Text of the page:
Two zero-day vulnerabilities in Microsoft Exchange Server are being exploited in the wild, nearly two years after similar attacks on the email server software affected a broad range of organizations.
In a blog post Thursday night, Microsoft confirmed it was investigating reported Exchange Server vulnerabilities and was "aware of limited targeted attacks." While the software giant is still working on security patches for the zero days, it did provide mitigation steps for on-premises customers.
The server-side-request forgery flaw (SSRF) is being tracked as CVE-2022-41040 and the remote code execution (RCE) vulnerability was assigned CVE-2022-41082. Similar to ProxyShell vulnerabilities in Exchange Server disclosed last year, attackers are chaining the vulnerabilities to access users' systems, though they only affect Microsoft Exchange Servers 2013, 2016 and 2019.
"In these attacks, CVE-2022-41040 can enable an authenticated attacker to remotely trigger CVE-2022-41082. It should be noted that authenticated access to the vulnerable Exchange Server is necessary to successfully exploit either of the two vulnerabilities," the Microsoft Security Response Center wrote in the blog post.
Additionally, Microsoft said successful attacks require PowerShell access.
While no patch is currently available, Microsoft is urging customers to apply URL Rewrite instructions that block the exploitation chain and to block exposed remote PowerShell ports. Blocking those ports can prevent authenticated attackers who can access PowerShell from triggering the RCE flaw, according to the blog.
UPDATE 11/8: Microsoft patched the two vulnerabilities in its November Patch Tuesday release.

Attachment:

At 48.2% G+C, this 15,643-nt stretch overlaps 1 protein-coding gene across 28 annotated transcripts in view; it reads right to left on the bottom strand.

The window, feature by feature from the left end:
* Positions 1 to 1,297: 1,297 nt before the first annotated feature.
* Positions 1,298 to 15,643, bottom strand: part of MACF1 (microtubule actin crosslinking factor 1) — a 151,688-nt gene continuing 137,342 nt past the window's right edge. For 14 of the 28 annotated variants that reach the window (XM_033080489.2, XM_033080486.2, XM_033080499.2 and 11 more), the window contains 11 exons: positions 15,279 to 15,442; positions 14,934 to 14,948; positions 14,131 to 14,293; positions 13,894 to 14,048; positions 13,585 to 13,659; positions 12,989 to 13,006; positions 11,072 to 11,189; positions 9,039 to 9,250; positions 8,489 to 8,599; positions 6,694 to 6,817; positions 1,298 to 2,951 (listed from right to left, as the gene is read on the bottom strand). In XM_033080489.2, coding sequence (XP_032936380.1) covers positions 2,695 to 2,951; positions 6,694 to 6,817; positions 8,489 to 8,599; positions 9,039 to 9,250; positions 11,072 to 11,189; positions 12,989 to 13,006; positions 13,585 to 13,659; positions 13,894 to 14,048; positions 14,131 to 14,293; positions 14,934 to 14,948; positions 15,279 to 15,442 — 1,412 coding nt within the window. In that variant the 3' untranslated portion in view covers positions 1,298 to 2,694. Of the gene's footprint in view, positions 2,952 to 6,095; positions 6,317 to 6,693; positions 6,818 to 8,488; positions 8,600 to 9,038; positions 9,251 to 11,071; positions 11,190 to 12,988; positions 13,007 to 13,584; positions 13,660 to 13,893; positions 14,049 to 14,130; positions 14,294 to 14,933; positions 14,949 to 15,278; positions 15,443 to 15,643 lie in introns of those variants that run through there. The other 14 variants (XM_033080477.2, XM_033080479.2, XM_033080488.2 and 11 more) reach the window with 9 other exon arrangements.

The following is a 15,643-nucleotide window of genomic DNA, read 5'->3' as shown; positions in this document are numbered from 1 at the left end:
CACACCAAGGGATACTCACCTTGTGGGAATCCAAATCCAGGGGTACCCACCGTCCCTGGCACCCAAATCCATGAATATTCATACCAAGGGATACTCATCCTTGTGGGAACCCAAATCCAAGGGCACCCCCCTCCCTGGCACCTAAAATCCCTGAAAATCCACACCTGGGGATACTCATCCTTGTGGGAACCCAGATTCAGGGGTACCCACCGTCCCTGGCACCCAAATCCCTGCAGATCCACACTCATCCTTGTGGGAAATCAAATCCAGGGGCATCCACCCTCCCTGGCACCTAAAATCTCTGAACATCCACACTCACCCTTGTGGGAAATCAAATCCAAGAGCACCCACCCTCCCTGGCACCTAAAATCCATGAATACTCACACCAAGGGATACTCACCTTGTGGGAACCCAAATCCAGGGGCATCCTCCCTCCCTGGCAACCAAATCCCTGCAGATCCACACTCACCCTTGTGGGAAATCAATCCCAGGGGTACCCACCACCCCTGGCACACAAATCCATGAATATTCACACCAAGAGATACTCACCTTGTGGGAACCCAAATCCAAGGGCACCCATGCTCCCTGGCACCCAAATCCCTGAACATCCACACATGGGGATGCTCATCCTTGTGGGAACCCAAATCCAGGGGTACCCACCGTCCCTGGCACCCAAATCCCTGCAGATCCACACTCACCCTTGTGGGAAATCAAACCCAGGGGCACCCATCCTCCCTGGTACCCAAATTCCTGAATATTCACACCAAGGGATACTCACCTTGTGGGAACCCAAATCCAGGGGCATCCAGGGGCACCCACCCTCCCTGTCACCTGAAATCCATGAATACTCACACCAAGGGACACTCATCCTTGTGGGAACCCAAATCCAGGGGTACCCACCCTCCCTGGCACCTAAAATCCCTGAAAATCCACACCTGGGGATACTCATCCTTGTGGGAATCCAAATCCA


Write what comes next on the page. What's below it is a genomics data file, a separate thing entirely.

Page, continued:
TechTarget Editorial asked Microsoft for additional comment, but the company declined and referred to the blog post.
Even when a fix becomes available, problems with Exchange Servers in the past showed organizations are slow to patch, which can cause dire consequences.
Vietnamese cybersecurity company GTSC first observed the flaw last month while conducting incident response services. Once researchers discovered the flaw was critical due to its RCE nature, GTSC submitted it to the Zero Day Initiative (ZDI), which classified it as two distinct CVEs, with CVSS scores of 6.6 and 8.8.
GTSC reported the flaws to ZDI on Sept. 8, prior to the current zero-day attacks. However, the cybersecurity company published the information in a blog post Thursday after detecting exploitation activity in the wild against customers.
The timeline shares similarities to ProxyLogon, another set of four vulnerabilities that affected Exchange servers last year. The flaws enabled threat actors to access email accounts and, more significantly, maintain a prolonged presence on victim environments through backdoors.
In both cases, exploitation started after the vulnerabilities were reported but before they were publicly disclosed and patched. In the case of ProxyLogon, threat actors, including a Chinese nation-state group known as Hafnium, used the zero-day vulnerabilities for attacks on a multitude of organizations before Microsoft released security patches. Numbers showed up to 60,000 or more Exchange Servers may have been vulnerable.
Additionally, Chinese threat actors have been linked to the current zero days as well. GTSC said it followed a trail of mostly obfuscated web shells to AntSword, "an active Chinese-based open source cross-platform website administration tool," which led to further analysis.
"We suspect that these come from a Chinese attack group because the webshell codepage is 936, which is a Microsoft character encoding for simplified Chinese," GTSC wrote in its blog post.
Independent security researcher Kevin Beaumont, shared more similarities on Twitter and in a blog post Thursday where he referred to the flaws as "ProxyNotShell." He confirmed that "significant numbers of Exchange servers have been backdoored -- including a honeypot." Beaumont also highlighted several ProxyShell comparisons, including the path and the same SSRF/RCE chain, except that a user must be authenticated to exploit the most recent flaws.
Another commonality he discovered was the request string, which mirrors ProxyShell from 2021. "It appears the ProxyShell patches from early 2021 did not fix the issue," Beaumont wrote in the blog, adding that the mitigation for the current zero days is the same as the ProxyShell PowerShell RCE issue.
Additionally, he questioned Microsoft's mitigation, which stated that Exchange Online customers don't need to take any action. "Even if you're Exchange Online, if you migrated and kept a hybrid server (a requirement until very recently) you are impacted," Beaumont wrote on Twitter.